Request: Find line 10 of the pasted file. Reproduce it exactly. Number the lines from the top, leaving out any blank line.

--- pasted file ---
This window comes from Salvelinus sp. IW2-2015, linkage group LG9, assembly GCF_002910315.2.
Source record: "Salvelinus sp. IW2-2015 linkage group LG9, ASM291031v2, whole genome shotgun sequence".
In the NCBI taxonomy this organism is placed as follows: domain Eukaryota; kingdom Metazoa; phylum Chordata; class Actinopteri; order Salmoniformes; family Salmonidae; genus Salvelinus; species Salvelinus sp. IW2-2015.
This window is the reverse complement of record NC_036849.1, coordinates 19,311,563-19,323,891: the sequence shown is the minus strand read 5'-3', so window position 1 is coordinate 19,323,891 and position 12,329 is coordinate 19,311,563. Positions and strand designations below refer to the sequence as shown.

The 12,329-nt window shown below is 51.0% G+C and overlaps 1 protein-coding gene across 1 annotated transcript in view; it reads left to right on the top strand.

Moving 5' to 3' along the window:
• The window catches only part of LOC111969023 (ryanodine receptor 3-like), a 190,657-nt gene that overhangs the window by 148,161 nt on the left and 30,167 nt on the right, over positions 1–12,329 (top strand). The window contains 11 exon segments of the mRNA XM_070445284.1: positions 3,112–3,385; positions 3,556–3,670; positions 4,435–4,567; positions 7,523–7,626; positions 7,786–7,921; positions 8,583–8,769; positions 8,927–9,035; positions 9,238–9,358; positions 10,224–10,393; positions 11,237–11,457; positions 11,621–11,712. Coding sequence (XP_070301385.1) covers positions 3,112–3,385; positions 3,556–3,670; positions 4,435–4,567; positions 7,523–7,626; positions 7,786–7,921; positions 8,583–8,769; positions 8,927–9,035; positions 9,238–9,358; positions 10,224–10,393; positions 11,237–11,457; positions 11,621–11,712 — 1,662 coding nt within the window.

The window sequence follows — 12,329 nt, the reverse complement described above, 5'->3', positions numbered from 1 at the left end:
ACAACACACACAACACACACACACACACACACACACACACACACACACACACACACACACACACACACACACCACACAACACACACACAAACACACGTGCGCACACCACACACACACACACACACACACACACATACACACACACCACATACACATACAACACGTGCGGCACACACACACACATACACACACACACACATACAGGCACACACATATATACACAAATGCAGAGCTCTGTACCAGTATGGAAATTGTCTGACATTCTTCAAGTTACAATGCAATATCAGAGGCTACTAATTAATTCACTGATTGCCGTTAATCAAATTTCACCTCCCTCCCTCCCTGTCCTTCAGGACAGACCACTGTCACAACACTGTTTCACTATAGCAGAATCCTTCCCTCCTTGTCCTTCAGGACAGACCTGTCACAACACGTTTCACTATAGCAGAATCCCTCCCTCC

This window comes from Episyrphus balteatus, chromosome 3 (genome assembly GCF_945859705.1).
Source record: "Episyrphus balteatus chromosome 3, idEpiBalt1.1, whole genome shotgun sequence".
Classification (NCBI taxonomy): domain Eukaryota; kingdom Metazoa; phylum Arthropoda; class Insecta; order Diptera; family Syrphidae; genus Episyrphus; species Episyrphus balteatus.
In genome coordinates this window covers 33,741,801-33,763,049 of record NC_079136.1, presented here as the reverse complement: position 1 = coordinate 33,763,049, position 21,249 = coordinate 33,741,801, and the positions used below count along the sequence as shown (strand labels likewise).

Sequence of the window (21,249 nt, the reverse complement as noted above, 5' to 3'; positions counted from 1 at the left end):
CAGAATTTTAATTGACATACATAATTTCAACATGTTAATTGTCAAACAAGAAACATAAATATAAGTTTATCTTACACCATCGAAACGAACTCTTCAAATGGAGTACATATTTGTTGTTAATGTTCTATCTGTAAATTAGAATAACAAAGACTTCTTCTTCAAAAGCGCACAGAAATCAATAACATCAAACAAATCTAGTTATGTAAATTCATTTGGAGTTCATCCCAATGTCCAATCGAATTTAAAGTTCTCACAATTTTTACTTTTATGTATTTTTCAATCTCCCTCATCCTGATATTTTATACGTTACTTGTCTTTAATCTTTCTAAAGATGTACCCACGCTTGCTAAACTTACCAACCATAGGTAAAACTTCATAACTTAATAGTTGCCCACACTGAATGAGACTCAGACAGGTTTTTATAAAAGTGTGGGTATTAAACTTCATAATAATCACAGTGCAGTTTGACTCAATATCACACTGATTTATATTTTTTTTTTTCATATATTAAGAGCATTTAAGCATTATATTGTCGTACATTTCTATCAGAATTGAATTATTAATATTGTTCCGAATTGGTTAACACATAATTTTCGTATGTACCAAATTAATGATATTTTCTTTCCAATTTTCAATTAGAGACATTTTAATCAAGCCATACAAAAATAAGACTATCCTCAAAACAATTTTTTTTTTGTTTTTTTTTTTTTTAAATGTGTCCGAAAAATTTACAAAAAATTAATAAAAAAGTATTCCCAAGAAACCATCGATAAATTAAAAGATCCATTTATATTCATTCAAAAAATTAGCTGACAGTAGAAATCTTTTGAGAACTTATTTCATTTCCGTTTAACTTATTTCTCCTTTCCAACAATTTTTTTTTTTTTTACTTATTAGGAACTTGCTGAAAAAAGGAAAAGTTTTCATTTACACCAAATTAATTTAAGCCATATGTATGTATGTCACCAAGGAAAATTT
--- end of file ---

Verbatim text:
This window comes from Episyrphus balteatus, chromosome 3 (genome assembly GCF_945859705.1).